This article discusses recent efforts to design such a system based on a new integration approach that employs the correlation signals directly detected from a GPS-RTK system and an accelerometer to transform one form of measurement to the other. The methodology consists of a Fast Fourier Transform (FFT) for correlated signal identification, a filtering technique, delay compensation, and velocity linear trend estimation from both GPS and accelerometer measurements. We also present results derived from its installation on structures in Japan that subsequently experienced the effects of an earthquake and typhoon.

(For the rest of this story, please download the complete article using the PDF link above.)

Manufacturers

The GPS receiver used in the Japan installation was an MC1000, Leica Geosystems, Heerbrugg, Switzerland. Other equipment included a servo type accelerometer, JA-24MA03, Japan Aviation Electronics Industry, Limited, Tokyo, Japan; a three-cup AF860 anemometer and vane, Makino Applied Instruments, Japan; and an FLA-5-11-5LT strain gauge, Tokyo Sokki Kenkyujo Co., Ltd., Tokyo, Japan.

Author Profiles

Jean (Xiaojing) Li holds a B.Eng. in optical engineering from the Wuhan Technical University of Surveying and Mapping (WTUSM), P.R. China. From 1997 to 1998 she was a research assistant at the Meteorological Research Institute of Japan, researching real-time seismology. She is currently a Ph.D. student at the University of New South Wales (UNSW), Sydney, Australia. Her current research interests are the integration of GPS-RTK, accelerometer, optical fiber sensors, and digital signal processing.

Chris Rizos is a professor and head of school at the School of Surveying & Spatial Information Systems, UNSW. He obtained a bachelor of surveying and a Ph.D. both from the UNSW. Rizos has been researching the technology and high precision applications of GPS since 1985 and is currently leader of the Satellite Navigation and Positioning group at UNSW. He is a fellow of the Australian Institute of Navigation, a fellow of the International Association of Geodesy (IAG), and is currently president of the IAG’s Commission 4 “Positioning and Applications.”

Linlin Ge is a senior lecturer at the School of Surveying & Spatial Information Systems, UNSW. He graduated with a B.Eng. from the Wuhan Technical University of Surveying and Mapping WTUSM, a M.Sc. from the Institute of Seismology, and a Ph.D. from the UNSW. His research interests include continuous GPS, radar interferometry, and structural deformation monitoring. He is the cochair of the IAG Sub-Commission 4.4 “Applications of Airborne and Space-borne Imaging Systems.”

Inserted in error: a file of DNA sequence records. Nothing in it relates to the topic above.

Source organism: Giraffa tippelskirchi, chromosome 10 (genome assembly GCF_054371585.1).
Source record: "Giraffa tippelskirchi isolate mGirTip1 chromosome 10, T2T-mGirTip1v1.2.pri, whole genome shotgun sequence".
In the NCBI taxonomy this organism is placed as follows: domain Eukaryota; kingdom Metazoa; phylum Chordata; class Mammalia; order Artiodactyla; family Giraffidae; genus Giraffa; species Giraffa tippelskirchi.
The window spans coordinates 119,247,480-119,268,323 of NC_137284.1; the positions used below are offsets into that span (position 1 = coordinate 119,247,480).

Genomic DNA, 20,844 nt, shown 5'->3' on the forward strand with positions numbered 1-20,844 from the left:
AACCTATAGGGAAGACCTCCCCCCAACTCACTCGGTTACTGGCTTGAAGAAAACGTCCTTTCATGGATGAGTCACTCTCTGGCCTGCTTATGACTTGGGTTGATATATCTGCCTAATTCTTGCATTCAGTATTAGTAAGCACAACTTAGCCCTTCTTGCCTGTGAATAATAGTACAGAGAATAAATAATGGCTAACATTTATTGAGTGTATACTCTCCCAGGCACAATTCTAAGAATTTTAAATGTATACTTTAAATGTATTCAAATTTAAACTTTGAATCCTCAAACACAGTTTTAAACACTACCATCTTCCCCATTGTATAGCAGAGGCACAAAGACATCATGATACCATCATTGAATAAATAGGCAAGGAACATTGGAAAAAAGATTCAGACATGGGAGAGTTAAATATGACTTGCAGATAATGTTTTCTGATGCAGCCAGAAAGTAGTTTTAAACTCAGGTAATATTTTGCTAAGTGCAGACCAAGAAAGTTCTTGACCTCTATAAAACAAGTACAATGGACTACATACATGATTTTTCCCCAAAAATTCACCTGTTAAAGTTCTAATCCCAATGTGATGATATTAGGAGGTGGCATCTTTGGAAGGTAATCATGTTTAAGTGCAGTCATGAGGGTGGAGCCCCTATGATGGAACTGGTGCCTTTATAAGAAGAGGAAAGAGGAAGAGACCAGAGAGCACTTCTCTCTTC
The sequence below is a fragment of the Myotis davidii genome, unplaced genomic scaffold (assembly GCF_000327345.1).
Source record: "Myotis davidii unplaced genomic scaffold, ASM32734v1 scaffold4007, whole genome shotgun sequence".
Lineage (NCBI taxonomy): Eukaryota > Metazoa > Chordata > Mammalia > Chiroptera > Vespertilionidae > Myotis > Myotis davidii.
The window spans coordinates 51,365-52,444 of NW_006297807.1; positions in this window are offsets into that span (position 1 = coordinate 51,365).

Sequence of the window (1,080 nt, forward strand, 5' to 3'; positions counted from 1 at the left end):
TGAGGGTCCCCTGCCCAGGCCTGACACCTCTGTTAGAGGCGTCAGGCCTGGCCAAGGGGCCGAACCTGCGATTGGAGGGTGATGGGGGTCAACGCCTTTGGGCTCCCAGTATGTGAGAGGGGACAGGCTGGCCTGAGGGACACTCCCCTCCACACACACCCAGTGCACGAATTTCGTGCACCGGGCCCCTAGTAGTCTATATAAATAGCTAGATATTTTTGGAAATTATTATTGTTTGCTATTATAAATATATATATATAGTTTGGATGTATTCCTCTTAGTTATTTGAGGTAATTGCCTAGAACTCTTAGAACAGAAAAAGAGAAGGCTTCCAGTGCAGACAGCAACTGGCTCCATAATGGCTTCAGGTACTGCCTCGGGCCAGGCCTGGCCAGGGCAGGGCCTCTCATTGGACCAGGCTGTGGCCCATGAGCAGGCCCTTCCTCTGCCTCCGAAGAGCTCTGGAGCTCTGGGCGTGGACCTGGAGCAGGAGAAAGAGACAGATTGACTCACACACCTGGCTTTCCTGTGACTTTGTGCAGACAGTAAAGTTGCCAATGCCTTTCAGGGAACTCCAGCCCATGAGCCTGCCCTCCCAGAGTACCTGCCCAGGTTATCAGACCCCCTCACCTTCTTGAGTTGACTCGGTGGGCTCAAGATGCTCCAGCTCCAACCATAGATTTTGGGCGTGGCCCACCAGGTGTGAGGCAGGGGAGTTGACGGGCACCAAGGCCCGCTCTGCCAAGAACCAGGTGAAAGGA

Eliathamby Ambikairajah is an associate professor and deputy head of the School of Electrical Engineering and Telecommunications, UNSW. He has been teaching and researching digital signal processing and applications since 1982 in the Athlone Institute of Technology, Ireland, and subsequently at UNSW. He has been active in a number of research areas, including speech and audio coding and speech enhancement, neural networks and pattern recognition, and cochlear modeling.

Yukio Tamura is a professor of the Tokyo Polytechnic University, and the director of the 21st Century Center of Excellence (COE) Program named “Wind Effects of Buildings and Urban Environment (WEBUE)” authorized by the Ministry of Education, Culture, Sports, Science and Technology of Japan. He currently holds several responsible positions in the wind engineering society, including president of the Japan Association for Wind Engineering, chairman of the Committee on Wind Loading of the Architectural Institute of Japan, and convener of WG-E (Dynamic Responses) of the Codification Working Group of the International Association for Wind Engineering.

Akihito Yoshida is a research associate of the Tokyo Polytechnic University. He obtained a bachelor of architectural engineering and a master of architectural engineering, both from the Tokyo Polytechnic University. Yoshida has been researching wind engineering and full-scale monitoring using GPS-RTK. He is also a researcher of the WEBUE under the 21st Century Center of Excellence (COE) Program.